Additionally, the way that puzzles occur and present themselves are refreshing and interesting in comparison to what I expected. Sure, Teku has plenty of instances of simply trying to figure out the scene in front of him as to what he needs to do next, but more than a few NPCs and random artifacts turn out to be intricate puzzles that need to be figured out before going onto the next leg of your journey. It’s pretty interesting to have actual puzzles dropped at your feet for you to figure out, almost like the game is nodding vigorously and affirming what they’re trying to do with the player. You will solve puzzles, work out numerical sequences, fit pipes together and all that jazz. It came as a welcome break from the area based puzzles.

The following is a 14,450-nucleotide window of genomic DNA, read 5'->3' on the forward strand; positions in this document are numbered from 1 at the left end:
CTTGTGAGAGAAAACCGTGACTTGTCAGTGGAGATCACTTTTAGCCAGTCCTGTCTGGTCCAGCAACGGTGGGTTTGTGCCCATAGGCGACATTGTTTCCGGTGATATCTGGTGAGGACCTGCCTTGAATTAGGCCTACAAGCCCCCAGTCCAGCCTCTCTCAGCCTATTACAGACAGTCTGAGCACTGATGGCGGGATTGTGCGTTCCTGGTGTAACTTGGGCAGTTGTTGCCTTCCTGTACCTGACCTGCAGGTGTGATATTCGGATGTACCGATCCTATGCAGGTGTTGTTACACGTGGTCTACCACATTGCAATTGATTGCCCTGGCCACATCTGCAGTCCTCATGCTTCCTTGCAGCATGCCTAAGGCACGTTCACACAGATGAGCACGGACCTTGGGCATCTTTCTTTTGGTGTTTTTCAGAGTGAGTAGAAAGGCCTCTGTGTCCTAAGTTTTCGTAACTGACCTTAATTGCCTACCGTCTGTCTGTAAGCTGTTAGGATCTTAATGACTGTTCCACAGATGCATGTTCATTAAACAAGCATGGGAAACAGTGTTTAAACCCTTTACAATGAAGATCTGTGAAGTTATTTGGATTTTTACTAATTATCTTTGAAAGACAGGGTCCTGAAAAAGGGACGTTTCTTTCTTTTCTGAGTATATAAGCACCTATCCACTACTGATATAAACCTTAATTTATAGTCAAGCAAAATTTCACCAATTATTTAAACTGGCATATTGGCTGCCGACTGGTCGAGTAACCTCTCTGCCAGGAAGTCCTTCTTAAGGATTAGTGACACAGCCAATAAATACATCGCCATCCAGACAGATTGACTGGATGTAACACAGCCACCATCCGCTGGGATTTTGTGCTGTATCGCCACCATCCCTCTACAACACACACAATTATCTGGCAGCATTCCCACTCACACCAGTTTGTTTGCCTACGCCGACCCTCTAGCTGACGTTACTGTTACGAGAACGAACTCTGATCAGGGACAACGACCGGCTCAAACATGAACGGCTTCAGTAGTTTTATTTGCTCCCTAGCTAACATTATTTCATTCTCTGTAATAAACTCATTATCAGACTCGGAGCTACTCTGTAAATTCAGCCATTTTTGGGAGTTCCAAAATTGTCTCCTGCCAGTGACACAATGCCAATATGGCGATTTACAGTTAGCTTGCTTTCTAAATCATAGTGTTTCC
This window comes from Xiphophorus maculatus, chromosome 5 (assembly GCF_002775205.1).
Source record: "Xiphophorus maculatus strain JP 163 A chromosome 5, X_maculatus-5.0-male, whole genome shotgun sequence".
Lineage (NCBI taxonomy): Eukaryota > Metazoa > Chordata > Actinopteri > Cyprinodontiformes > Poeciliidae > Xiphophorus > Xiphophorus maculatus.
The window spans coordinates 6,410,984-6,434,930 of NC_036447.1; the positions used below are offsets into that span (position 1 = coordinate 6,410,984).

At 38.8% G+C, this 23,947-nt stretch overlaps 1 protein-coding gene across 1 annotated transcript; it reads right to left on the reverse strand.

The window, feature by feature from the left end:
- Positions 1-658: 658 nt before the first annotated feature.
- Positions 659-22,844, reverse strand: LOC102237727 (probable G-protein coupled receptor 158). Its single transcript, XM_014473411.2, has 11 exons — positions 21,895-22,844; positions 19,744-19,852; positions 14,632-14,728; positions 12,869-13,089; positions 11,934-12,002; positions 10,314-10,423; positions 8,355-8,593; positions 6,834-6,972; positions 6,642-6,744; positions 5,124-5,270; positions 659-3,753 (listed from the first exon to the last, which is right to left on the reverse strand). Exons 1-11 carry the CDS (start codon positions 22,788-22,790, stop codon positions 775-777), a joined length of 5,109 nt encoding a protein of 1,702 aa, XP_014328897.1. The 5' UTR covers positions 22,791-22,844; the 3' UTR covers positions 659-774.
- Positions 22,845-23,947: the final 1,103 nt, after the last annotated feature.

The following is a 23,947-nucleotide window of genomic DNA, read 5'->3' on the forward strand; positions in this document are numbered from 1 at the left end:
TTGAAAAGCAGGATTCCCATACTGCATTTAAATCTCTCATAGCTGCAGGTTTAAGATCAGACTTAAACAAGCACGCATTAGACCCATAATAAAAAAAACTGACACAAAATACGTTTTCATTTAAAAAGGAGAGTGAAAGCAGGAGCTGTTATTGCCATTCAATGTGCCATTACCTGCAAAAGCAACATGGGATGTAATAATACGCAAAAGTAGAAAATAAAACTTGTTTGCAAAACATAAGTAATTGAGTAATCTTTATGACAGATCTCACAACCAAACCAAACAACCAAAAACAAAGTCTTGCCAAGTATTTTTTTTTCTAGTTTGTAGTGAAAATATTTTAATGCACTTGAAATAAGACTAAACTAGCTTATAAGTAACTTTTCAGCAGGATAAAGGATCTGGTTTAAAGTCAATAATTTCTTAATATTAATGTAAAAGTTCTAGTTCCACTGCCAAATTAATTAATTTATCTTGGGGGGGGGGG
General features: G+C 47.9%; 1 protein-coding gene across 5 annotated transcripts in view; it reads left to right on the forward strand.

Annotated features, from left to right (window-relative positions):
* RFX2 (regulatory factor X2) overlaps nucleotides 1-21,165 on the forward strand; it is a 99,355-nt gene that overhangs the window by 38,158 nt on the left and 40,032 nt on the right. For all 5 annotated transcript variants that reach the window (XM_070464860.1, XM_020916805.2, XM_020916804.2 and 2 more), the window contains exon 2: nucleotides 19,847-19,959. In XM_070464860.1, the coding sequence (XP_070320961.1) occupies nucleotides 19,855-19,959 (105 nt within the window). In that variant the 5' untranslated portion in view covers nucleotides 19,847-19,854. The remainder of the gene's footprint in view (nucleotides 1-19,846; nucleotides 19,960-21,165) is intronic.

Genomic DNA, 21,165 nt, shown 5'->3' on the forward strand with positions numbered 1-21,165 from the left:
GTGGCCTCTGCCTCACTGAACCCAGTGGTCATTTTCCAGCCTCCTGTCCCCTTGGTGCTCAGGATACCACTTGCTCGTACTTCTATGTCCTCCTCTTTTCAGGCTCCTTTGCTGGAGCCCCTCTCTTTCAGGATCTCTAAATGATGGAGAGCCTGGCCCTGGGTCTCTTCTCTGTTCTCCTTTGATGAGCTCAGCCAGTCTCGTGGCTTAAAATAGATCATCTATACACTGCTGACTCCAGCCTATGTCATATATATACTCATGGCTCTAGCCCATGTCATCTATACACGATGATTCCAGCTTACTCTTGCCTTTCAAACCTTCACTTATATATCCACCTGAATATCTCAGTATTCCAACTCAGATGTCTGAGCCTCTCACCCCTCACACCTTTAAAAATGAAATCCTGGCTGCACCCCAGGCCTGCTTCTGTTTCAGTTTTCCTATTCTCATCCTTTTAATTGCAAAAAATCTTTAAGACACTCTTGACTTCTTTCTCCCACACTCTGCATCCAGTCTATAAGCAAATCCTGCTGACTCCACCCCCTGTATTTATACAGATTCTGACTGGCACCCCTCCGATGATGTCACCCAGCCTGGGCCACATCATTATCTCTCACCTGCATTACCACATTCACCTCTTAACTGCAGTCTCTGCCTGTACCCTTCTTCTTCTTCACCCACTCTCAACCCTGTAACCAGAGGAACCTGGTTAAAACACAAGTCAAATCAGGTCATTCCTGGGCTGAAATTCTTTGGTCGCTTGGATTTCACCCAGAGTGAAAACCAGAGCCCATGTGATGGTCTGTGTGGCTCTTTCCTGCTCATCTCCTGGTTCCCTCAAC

On the other hand, Candle definitely has some issues and problems, primarily in the area of performance. So this game has existed for over a year and a half on Steam, although the PC publisher (Daedalic) and the console publisher (Merge Games) may not have compared notes. Additionally, the Nintendo Switch isn’t bleeding edge anymore: thousands of games have now been released, both physically and digitally, and optimization is key. I may not have been totally on board with the gameplay of Tanzia, but I’ll be damned if it wasn’t polished to a sheen for the Nintendo Switch. By comparison, Candle is a bloated mess of a game, coming in at 3.5GB and absolutely CHUGGING in some areas. I had synchronization problems with subtitles showing up long before the narrator decided to start speaking, which only fed further into my frustration with the speed of exposition. You disconnect from the beauty of the game when things start to drop frames or stutter. The devs did mention some camera blocking issues as well as Unity stability issues, and the hope to fix these with a day one patch, so fingers crossed that it manages to clean everything up prior to release for the public.